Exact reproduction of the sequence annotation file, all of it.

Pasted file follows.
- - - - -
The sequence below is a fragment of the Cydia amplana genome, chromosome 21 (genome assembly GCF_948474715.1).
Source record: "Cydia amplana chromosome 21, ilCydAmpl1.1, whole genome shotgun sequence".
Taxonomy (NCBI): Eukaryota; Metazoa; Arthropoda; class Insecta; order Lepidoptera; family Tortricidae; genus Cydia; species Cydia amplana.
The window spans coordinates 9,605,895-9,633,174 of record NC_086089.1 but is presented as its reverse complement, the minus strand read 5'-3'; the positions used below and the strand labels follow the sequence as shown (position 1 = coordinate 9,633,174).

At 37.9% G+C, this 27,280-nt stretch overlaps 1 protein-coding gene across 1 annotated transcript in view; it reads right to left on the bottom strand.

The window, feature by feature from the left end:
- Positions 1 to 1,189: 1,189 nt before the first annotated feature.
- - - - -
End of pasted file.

The sequence below is a fragment of the Cydia amplana genome, chromosome 21 (genome assembly GCF_948474715.1).
Source record: "Cydia amplana chromosome 21, ilCydAmpl1.1, whole genome shotgun sequence".
Taxonomy (NCBI): Eukaryota; Metazoa; Arthropoda; class Insecta; order Lepidoptera; family Tortricidae; genus Cydia; species Cydia amplana.
The window spans coordinates 9,605,895-9,633,174 of record NC_086089.1 but is presented as its reverse complement, the minus strand read 5'-3'; the positions used below and the strand labels follow the sequence as shown (position 1 = coordinate 9,633,174).

At 37.9% G+C, this 27,280-nt stretch overlaps 1 protein-coding gene across 1 annotated transcript in view; it reads right to left on the bottom strand.

The window, feature by feature from the left end:
- Positions 1 to 1,189: 1,189 nt before the first annotated feature.